Scientists Take the 'Toot' Out of Beans
Bowl of baked beans.
Bean lovers know there's some truth to this schoolyard saying: Beans, beans, the musical fruit. The more you eat, the more you toot! Noisy flatulence following a burrito is just a part of life for some people.
Chefs can tinker with beans to make them less offensive, but oftentimes, pre-treating a food to correct one problem reduces its nutritional value.
Now a team of researchers has identified two types of bacteria that could help take the toot out of beans while also making them more nutritious.
Bacteria living in the large intestine are tasked to break down food that wasn't fully digested in the stomach or small intestine, particularly things like the large quantity of soluble fiber in beans.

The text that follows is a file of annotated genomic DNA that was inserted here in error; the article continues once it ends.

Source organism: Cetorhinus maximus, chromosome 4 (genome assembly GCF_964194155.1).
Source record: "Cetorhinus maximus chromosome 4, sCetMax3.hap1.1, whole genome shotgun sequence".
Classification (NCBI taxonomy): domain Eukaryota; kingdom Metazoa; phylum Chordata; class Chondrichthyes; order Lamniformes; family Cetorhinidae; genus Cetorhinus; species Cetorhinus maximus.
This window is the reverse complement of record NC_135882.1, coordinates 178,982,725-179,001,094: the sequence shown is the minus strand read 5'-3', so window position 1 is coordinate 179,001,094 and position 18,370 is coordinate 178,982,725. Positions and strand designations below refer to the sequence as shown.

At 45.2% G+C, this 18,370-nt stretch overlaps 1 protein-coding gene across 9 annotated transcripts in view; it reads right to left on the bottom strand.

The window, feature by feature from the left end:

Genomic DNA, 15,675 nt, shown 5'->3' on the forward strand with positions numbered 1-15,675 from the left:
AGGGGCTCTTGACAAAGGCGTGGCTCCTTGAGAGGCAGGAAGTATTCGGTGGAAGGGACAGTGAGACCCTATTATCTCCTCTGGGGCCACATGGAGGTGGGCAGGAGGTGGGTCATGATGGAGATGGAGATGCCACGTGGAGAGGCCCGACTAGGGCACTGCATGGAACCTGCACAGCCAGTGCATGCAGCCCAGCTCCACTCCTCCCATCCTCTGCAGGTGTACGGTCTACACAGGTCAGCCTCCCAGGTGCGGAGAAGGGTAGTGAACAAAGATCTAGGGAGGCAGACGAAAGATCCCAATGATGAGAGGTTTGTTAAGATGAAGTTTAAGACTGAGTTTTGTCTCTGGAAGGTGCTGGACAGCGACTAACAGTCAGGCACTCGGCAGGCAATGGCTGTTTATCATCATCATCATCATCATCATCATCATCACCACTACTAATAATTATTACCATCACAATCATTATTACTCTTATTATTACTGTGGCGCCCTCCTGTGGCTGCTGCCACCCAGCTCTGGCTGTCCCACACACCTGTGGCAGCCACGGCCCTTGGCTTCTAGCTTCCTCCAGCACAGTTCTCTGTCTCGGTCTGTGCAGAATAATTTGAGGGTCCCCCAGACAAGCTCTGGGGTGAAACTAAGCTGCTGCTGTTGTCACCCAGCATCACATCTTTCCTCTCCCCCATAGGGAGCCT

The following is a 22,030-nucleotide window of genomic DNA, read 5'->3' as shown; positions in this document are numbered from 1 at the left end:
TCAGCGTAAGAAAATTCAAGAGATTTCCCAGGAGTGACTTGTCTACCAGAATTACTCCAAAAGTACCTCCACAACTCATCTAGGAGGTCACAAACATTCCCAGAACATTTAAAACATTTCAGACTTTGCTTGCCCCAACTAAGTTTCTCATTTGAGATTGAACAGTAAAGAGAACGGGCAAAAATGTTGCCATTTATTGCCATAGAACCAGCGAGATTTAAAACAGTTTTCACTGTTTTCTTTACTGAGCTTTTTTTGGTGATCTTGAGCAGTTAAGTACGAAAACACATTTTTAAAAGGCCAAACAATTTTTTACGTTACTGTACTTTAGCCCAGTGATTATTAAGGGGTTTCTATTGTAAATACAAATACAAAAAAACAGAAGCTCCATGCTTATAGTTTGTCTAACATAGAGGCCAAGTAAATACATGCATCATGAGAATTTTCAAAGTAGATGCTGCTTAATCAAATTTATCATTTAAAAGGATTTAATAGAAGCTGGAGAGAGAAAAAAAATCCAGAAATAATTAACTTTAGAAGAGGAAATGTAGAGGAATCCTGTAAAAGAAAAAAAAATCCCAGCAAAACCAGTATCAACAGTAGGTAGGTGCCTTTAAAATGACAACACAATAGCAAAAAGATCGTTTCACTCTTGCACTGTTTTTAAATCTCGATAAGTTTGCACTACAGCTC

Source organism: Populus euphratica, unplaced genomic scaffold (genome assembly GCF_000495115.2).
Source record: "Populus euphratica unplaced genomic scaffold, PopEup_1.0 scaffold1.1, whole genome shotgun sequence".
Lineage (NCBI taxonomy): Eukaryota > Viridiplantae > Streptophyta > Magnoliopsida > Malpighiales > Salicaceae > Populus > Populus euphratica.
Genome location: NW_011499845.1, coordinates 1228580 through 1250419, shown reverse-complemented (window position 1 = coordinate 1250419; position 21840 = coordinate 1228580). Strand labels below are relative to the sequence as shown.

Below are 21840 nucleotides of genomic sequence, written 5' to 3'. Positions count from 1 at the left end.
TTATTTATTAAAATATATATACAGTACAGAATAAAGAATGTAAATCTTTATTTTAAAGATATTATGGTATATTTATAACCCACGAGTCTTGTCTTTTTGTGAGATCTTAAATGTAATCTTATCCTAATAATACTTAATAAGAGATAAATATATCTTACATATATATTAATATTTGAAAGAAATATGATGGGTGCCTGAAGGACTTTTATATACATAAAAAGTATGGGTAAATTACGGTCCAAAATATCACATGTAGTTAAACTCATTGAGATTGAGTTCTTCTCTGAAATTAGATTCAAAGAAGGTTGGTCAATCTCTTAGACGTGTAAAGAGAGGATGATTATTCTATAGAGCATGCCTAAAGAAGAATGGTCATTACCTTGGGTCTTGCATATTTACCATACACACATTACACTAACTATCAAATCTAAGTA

As the bacteria glean the final bits of nutrients from your meal, they release tiny bubbles of methane gas. The bubbles conglomerate and eventually find their way out of the body, potentially disturbing social situations.
Many bean recipes call for soaking beans in water overnight before baking. Soaked beans take less time to cook, but they also ferment a little. Fermentation breaks down the bean's nutrients so your gut doesn't have to work so hard and you produce less flatulence.
Scientists at Simon Bolivar University in Venezuela determined that adding Lactobacillus casei and L. plantarum to soaking beans improves the fermentation process by efficiently breaking down the fibrous nutrients that can lead to gassy outbursts.
After the bacteria did their thing and the beans were cooked, the amounts of nutrients that could be digested and absorbed from the bean had increased significantly.
The study is detailed online today by the Journal of the Science of Food and Agriculture.
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